'Green': of course, refers to the concept of 'green politics' - which is to say - a political ideology which places high importance on environmental goals, while achieving these goals through broad-based, grassroots, participatory democracy (thus, 'green politics' are inherently 'deep democracy' politics by virtue of their grass-roots approach). Green politics are advocated by supporters of the Green movement, which has been active through Green parties in many nations since the early 1980s.
Social: simply describes the inherently social aspects of society. Though the term 'socialism' has been demonized and vilified by the right, we already live in a socialist economy in many ways. All societies socialize some resources and capitalize others depending on an essentially arbitrary set of values that are ascribed to each respectively. In the US, examples of socialized resources include bailouts for banking cartels, Social Security, Medicare, Medicaid, Workers Compensation and Unemployment Insurance. Just as communism is - at it's core - about community.
Open Source Democracy
The term 'open source' comes to us from the world of software development and refers to a set of production and documentation standards that promote access to the end product's source materials or 'code'. Some consider open source a philosophy, others consider it a pragmatic methodology. Before the term open source became widely adopted, developers and producers used a variety of phrases to describe the concept.
'Open source' eventually gained hold with the rise of the Internet, and the corresponding need for a massive retooling of computing source code. This in-turn enabled a self-enhancing diversity of production models, communication paths, and interactive communities. A new, three-word phrase: "open source software " was born to describe the environment that the new copyright, licensing, domain, and consumer issues created.
Douglas Rushkoff defines an open source democracy as 'what happens when the open source development model is applied to the economy'. In 'Applying the Theory' he observes:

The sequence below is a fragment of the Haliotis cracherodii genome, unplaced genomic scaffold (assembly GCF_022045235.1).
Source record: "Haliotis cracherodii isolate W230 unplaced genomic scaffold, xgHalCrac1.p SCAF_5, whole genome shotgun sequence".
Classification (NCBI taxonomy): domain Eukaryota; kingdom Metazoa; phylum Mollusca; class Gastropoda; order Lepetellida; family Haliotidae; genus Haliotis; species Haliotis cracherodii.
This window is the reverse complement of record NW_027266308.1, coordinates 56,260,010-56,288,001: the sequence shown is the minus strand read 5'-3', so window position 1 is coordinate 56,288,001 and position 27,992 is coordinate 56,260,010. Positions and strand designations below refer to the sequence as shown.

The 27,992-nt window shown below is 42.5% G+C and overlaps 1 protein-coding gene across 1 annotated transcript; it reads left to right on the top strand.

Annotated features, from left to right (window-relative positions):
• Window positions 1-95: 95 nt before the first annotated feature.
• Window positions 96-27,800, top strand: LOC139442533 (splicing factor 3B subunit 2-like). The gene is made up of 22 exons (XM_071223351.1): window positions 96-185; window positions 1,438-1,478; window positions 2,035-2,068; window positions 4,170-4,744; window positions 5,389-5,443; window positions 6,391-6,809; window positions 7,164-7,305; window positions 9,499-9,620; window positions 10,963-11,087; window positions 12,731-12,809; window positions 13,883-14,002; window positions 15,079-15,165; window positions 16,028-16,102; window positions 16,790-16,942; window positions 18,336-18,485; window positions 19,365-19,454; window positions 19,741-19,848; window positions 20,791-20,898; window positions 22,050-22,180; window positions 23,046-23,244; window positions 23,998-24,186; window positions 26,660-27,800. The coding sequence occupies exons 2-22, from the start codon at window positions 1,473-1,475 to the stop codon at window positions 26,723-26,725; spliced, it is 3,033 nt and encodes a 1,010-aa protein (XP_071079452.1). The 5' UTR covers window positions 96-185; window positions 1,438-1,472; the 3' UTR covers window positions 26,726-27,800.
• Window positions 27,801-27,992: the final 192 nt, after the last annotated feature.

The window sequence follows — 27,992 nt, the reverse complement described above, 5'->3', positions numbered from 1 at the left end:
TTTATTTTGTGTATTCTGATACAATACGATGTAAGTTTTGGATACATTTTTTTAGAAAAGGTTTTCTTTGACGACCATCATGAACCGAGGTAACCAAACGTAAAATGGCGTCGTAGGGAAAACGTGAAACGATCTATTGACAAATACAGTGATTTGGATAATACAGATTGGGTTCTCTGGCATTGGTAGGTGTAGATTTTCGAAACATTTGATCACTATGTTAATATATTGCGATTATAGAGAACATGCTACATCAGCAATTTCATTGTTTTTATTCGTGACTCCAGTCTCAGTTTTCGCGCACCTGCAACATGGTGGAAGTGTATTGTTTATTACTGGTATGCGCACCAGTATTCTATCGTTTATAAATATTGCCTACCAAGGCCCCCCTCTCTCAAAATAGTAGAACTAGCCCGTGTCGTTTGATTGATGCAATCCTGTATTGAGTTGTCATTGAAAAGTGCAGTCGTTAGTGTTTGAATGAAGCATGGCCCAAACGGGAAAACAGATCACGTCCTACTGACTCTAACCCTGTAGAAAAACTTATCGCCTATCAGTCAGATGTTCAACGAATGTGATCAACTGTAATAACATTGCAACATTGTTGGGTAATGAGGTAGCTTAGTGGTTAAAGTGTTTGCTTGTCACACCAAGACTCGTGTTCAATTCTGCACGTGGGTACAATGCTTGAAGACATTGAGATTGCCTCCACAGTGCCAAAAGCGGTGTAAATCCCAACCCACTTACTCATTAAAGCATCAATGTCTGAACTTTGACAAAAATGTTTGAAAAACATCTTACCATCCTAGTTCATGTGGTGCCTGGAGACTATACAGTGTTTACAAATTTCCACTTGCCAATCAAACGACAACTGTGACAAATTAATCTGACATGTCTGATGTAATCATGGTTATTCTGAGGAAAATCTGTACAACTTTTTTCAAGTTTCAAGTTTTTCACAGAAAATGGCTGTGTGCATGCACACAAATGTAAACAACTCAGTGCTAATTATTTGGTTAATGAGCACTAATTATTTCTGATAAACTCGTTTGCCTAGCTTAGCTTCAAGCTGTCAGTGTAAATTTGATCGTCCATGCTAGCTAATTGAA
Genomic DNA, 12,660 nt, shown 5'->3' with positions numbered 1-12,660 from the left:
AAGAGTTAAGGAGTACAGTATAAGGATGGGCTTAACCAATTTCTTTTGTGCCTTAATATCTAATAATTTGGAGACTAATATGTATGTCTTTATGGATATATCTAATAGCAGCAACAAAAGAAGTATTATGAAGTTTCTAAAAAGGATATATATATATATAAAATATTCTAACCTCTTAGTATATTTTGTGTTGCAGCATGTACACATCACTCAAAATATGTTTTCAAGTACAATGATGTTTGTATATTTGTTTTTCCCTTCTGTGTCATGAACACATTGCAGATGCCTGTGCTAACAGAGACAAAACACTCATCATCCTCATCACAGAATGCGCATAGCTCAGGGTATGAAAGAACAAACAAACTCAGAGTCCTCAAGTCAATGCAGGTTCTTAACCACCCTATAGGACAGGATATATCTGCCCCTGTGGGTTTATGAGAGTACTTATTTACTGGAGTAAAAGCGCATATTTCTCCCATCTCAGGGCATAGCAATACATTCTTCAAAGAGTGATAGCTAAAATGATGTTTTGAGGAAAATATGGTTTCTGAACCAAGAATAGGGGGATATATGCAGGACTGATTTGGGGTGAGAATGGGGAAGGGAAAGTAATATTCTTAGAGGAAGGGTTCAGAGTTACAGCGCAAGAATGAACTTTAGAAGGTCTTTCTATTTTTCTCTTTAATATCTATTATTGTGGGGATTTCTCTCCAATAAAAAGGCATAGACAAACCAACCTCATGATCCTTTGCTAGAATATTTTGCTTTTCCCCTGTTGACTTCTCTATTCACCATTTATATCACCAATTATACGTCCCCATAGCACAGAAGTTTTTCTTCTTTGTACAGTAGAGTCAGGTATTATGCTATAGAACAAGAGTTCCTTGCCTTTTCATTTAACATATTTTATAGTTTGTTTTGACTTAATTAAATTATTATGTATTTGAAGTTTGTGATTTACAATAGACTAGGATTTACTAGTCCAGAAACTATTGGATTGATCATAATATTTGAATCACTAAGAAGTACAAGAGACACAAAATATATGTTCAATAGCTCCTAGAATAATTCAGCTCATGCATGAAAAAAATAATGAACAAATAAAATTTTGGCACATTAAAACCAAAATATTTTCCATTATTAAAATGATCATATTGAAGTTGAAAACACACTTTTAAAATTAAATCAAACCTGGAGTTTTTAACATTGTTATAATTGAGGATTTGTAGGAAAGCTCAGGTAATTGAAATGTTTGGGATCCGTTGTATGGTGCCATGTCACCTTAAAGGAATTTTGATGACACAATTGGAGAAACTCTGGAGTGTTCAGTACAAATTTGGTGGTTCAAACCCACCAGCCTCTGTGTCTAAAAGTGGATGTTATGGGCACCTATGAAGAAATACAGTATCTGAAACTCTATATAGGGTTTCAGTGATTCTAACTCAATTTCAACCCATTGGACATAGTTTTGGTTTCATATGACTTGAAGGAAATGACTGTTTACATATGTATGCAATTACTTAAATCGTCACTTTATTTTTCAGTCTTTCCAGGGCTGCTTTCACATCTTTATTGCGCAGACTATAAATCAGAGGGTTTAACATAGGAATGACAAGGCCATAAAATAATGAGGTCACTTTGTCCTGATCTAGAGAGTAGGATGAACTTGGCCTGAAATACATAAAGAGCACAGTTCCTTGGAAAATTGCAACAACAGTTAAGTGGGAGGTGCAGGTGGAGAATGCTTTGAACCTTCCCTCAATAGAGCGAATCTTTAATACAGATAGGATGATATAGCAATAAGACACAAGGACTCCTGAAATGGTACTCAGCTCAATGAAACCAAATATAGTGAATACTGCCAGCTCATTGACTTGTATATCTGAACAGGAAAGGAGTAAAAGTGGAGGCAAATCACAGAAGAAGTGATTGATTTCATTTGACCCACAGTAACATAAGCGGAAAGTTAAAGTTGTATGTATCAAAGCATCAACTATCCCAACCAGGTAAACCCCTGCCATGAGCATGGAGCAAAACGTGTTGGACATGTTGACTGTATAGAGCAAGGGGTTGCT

"...It would mean coming to appreciate the rules of the economic game for what they are: [arbitrary] rules. Operating in a closed source fashion, the right to actually produce currency is held exclusively by the Federal Reserve. Quietly removed from any relationship to real money such as gold or silver by Richard Nixon in the early 1970s, US currency now finds its value in pure social construction.
"Whether or not we know it, we all participate in the creation of its value by competing for dollars against one another. For example, when a people or businesses borrows money from the bank (an agent, in a sense, of the Federal Reserve) in the form of a mortgage they must eventually pay the bank back two or three times the original borrowed amount. These additional funds are not printed into existence, but must be won from others in the closed source system. Likewise, every time a student wants to buy one of my books, he must go out into the economy and earn or win some of these arbitrarily concocted tokens, US currency, in order to do it. Our transaction is brokered by the Federal Reserve, who has a monopoly on this closed source currency.
"Meanwhile, the actual value of this currency, and the effort required to obtain it, is decided much more by market speculators than its actual users. Speculation accounts for over 90 percent of US currency transactions in any given day. By this measure, real spending and the real economy are a tiny and secondary function of money: the dog is being wagged by its tail.
"What if currency were to become open source? In some communities it already is. They are not printing counterfeit bills but catalyzing regional economies through the use of local currencies, locally created 'scrip' that can be exchanged throughout a particular region in lieu of Federal Reserve notes or real cash. The use of these currencies, as promoted by organizations such as the E.F. Schumacher Society, has been shown to accelerate the exchange of goods and services in a region by increasing the purchasing power of its members. There is no Federal Reserve surcharge on the creation and maintenance of cash, and no danger of government currency depreciation due to matters that have nothing to do with actual production and consumption. Introduction